When Peter Wealick looks out at English Bay, he sees things that few other people would ever notice, let alone compute with a mathematician’s accuracy.
That trail of flat water winding its way through the ripples on the water’s surface? That’s a tidal stream. Changes in the ripples themselves tell him where there is a puff of wind on the horizon. He doesn’t have to look to know which direction the wind is coming from — he feels it on his face.
If he’s to win the upcoming World Cup sailing race in these very same waters, he’ll have to process all that information in the blink of an eye and respond just as quickly.
“If you have to think about it, it’s too late — someone has passed you by,” he says, sitting on the patio of the Royal Vancouver Yacht Club, which is hosting Vancouver’s first sailing race of this magnitude September 15 to 21.
To him, it’s instinctual. “I can look at the water and say, ‘There’s a plus-two knot puff coming towards us.’ I’m figuring out the shortest course and best wind.”
Nevertheless, Wealick knows he’ll be nervous competing against the likes of King Juan Carlos I of Spain, who will be racing with Vancouver Olympian Ross MacDonald, as well as four-time America’s Cup yacht race winner, Dennis Conner from the United States.
There will be 45 participating yachts from 11 countries competing in the Six Metre Class World Championship yacht race.
The sailboats are smaller than you’d think, especially if your main exposure to racing is the prestigious America’s Cup with its foiling catamarans. (Popular Mechanics calls them “less a boat than a collection of knives racing over water.”) Sleek and single-hulled, the six-metre boats in Vancouver’s event are like the ones you see racing in English Bay on a Wednesday night, which is when we joined Wealick at the RVYC club house on Jericho Beach.
Wealick’s boat is one of 20 owned by sailboat aficionado and North Shore businessman Rainer Muller. And it’s one of nine of Muller’s boats that will compete in the World Cup.
Just before the race, Wealick’s boat is getting a new name: Maxi’nux, which means killer whale in the language of the Kwakwa’wakw people.
Wealick’s father is from the Sto:Lo Territory and is a member of the Tzeachten First Nation. His mother is from the Kwakwa’wakw territory and is a member of Wei Wai Kum First Nation in Campbell River. She’s of the Killer Whale Clan and, with its ties to the ocean, the inspiration for the boat’s name.
Wealick will be the first-ever First Nations yachtsman to compete in a 6mR world championship. To mark such an honour, he’s designed a logo for his spinnaker — the large, billowing front sail that capitalizes on all those puffs of wind.
“The dorsal fin is traditional in design while the body is non-traditional,” he says of his creative process. “The sweeping links of the body are representative of a killer whale breaching the surface of the water.
“It is said that when the killer whale disappears from the surface that he has gone to his village at the bottom of the ocean. The image I have created represents the killer whale breaching the surface after visiting his village.”
Killer whales also travel in pods, and so do the Wealicks. His brother Richard is also a sailor based out of RVYC; his boat is called Marhenurh, which also means killer whale but in the Halkomelem language of their father.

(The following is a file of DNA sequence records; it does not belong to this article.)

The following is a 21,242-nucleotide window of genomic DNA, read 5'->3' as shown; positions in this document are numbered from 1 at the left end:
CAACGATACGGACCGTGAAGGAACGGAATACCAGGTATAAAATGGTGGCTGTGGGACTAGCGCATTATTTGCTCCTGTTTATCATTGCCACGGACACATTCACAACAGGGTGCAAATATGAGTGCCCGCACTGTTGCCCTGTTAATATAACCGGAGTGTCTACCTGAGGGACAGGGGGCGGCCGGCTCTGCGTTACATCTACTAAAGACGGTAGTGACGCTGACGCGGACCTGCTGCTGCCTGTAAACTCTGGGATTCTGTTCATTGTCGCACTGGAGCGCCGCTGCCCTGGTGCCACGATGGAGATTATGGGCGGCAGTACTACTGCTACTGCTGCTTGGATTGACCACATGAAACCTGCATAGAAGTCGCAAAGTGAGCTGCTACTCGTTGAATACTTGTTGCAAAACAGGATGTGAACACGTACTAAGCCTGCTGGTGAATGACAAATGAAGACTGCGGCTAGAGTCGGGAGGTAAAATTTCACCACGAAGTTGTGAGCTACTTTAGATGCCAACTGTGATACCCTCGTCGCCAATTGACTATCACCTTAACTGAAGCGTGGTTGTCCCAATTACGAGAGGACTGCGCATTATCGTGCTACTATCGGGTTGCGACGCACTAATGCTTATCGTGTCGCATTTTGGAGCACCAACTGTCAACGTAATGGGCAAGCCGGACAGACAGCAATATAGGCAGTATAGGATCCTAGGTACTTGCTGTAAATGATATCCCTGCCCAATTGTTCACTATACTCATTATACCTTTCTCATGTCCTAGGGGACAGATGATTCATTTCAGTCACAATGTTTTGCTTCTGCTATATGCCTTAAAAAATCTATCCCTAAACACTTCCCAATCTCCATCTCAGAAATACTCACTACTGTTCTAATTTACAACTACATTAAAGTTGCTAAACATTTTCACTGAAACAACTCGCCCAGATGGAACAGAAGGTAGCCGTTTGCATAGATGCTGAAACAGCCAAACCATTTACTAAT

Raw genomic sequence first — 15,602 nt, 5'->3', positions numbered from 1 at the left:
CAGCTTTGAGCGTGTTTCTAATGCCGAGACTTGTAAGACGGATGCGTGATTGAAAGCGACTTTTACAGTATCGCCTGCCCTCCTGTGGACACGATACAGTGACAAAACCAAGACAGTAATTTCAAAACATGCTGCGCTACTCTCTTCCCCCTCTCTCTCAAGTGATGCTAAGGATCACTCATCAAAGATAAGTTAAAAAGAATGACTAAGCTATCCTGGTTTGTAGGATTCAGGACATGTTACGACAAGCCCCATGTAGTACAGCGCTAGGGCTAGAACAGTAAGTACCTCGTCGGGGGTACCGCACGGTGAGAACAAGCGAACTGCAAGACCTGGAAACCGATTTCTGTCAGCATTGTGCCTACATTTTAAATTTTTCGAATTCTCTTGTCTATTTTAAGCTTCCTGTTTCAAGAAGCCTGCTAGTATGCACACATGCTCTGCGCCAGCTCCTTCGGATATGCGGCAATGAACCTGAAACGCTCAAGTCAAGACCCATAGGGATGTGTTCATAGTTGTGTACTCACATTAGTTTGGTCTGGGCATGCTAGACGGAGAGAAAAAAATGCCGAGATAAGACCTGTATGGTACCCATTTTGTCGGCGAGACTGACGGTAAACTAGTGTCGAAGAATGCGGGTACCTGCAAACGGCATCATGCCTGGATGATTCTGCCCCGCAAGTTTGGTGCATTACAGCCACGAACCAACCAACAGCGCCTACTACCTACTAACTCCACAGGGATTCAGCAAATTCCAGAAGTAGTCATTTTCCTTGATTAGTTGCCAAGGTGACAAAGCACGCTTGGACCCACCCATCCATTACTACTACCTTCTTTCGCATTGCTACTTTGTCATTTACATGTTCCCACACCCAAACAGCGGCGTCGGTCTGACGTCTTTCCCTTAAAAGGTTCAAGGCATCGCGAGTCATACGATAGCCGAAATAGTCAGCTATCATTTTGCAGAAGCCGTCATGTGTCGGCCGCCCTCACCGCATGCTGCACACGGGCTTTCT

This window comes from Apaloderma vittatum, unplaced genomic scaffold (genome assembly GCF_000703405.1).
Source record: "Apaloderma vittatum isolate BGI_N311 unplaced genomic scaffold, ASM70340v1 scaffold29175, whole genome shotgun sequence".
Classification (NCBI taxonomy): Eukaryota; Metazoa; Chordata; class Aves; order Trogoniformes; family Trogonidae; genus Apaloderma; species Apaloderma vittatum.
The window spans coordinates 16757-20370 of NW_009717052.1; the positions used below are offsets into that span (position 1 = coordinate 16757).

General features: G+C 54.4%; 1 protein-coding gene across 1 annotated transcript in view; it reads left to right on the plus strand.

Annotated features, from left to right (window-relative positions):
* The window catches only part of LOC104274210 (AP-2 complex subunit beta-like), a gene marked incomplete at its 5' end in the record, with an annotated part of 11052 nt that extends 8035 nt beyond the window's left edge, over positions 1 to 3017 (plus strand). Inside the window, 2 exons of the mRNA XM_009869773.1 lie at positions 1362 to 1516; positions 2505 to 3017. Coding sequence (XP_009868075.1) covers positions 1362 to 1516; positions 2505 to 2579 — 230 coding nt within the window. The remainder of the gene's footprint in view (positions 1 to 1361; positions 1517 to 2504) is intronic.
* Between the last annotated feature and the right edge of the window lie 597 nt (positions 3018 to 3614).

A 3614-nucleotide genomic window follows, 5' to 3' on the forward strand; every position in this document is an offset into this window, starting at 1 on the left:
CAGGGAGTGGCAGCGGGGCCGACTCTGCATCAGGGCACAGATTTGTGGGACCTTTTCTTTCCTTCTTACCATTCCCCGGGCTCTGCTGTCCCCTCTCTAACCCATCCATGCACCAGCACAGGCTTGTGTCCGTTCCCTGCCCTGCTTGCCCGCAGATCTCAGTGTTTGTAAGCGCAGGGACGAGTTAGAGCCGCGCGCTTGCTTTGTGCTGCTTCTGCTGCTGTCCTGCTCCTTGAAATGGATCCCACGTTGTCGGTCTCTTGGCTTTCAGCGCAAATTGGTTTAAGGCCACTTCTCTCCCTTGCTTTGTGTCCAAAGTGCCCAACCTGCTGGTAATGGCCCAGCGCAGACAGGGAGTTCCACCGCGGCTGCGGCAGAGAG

Their sister, Laura Wee Lay Laq, is a world-renown clay artist whose work is in the Smithsonian and Museum of Anthropology at UBC. She has a degree in linguistics from SFU and is also helping RVYC honour First Nations during the event.
“The First Nations theme will be following us throughout our world championship for various reasons,” RVYC’s blog post says, “one being that the RVYC is on First Nations land but also [because] First Nations people made Canada become what the country is known and loved for today. We are happy that we will be able to have a Chief, dancers and drummers at our event, and can show even more culture and history during our social evening at the Museum of Anthropology. Last but not least, one of the prizes is done by First Nations artist Xwakacktun (Rick Harry).”
Wealick’s initial goal was to have an all-First Nations crew but it was hard to find enough people to commit to the rigorous three-day-a-week training schedule they’ve had for the past 10 weeks.
As Wealick says, as much as he will be relying on instinct, his four-person crew — daughter Alea, Elizabeth Dier, Cameron Walker, Dennis LeFeaux and spare Carissa Block — is also an essential component to a winning team.
“The first thing you look for in a crew is a combination of skills, personality and agility,” he says.
The RVYC is thrilled to be hosting an event of this size and prestige.
Chris Freimond, who is helping with communications, says the race began as a world championship event and, as the number of competitors increased, became a World Cup event.
The six-metre class, he says, “was once the most important international yacht racing class and was an Olympic event from 1908 until 1952. A Canadian crew won a bronze medal at the 1932 games in Los Angeles.”
He encourages people to come out to watch the race, with vantage points along the shoreline, especially at Spanish Banks. The RVYC also plans to have a viewing platform.
“It’s such a great event for Vancouver, we want to stretch it beyond the sailing world. If you get some good winds there will be 47 boats out there with their spinnakers up.”
Anyone interested in a close up view of the 2017 International 6 Metre World Championship on English Bay from September 17 to 20 can register to go on board a spectator boat. There is no charge, but space is limited so early registration is encouraged. For details visit http://6mvancouver2017.com/reservations/.
For race details go to http://6mvancouver2017.com/.